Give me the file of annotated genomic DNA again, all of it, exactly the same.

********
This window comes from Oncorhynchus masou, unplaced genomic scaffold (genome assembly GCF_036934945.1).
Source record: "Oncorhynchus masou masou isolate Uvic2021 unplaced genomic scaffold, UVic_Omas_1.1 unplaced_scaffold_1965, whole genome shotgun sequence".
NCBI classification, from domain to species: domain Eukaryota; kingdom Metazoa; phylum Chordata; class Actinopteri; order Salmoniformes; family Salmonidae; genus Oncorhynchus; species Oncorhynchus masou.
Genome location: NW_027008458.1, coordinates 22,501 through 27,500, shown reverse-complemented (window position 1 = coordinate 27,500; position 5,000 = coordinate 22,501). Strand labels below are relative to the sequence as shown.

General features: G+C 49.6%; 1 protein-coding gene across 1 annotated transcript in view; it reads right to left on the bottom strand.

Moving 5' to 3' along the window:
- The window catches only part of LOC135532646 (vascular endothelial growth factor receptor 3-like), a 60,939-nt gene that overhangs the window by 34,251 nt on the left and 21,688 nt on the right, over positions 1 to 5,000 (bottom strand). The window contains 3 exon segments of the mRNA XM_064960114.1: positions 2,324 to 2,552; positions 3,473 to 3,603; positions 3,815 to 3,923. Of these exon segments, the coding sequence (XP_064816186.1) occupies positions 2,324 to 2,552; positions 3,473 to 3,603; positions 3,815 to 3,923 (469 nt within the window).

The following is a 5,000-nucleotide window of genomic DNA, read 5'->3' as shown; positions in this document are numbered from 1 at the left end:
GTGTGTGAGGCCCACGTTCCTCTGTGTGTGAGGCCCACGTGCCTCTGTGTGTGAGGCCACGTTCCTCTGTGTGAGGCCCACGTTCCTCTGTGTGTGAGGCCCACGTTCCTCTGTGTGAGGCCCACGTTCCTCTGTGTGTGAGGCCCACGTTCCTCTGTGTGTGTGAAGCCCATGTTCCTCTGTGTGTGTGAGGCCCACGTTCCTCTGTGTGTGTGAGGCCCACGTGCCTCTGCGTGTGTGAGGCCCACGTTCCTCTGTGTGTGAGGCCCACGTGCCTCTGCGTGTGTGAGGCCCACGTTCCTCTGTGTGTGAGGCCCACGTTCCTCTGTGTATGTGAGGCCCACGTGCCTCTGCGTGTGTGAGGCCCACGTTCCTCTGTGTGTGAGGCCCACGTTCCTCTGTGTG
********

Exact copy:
This window comes from Oncorhynchus masou, unplaced genomic scaffold (genome assembly GCF_036934945.1).
Source record: "Oncorhynchus masou masou isolate Uvic2021 unplaced genomic scaffold, UVic_Omas_1.1 unplaced_scaffold_1965, whole genome shotgun sequence".
NCBI classification, from domain to species: domain Eukaryota; kingdom Metazoa; phylum Chordata; class Actinopteri; order Salmoniformes; family Salmonidae; genus Oncorhynchus; species Oncorhynchus masou.
Genome location: NW_027008458.1, coordinates 22,501 through 27,500, shown reverse-complemented (window position 1 = coordinate 27,500; position 5,000 = coordinate 22,501). Strand labels below are relative to the sequence as shown.

General features: G+C 49.6%; 1 protein-coding gene across 1 annotated transcript in view; it reads right to left on the bottom strand.

Moving 5' to 3' along the window:
- The window catches only part of LOC135532646 (vascular endothelial growth factor receptor 3-like), a 60,939-nt gene that overhangs the window by 34,251 nt on the left and 21,688 nt on the right, over positions 1 to 5,000 (bottom strand). The window contains 3 exon segments of the mRNA XM_064960114.1: positions 2,324 to 2,552; positions 3,473 to 3,603; positions 3,815 to 3,923. Of these exon segments, the coding sequence (XP_064816186.1) occupies positions 2,324 to 2,552; positions 3,473 to 3,603; positions 3,815 to 3,923 (469 nt within the window).

The following is a 5,000-nucleotide window of genomic DNA, read 5'->3' as shown; positions in this document are numbered from 1 at the left end:
GTGTGTGAGGCCCACGTTCCTCTGTGTGTGAGGCCCACGTGCCTCTGTGTGTGAGGCCACGTTCCTCTGTGTGAGGCCCACGTTCCTCTGTGTGTGAGGCCCACGTTCCTCTGTGTGAGGCCCACGTTCCTCTGTGTGTGAGGCCCACGTTCCTCTGTGTGTGTGAAGCCCATGTTCCTCTGTGTGTGTGAGGCCCACGTTCCTCTGTGTGTGTGAGGCCCACGTGCCTCTGCGTGTGTGAGGCCCACGTTCCTCTGTGTGTGAGGCCCACGTGCCTCTGCGTGTGTGAGGCCCACGTTCCTCTGTGTGTGAGGCCCACGTTCCTCTGTGTATGTGAGGCCCACGTGCCTCTGCGTGTGTGAGGCCCACGTTCCTCTGTGTGTGAGGCCCACGTTCCTCTGTGTG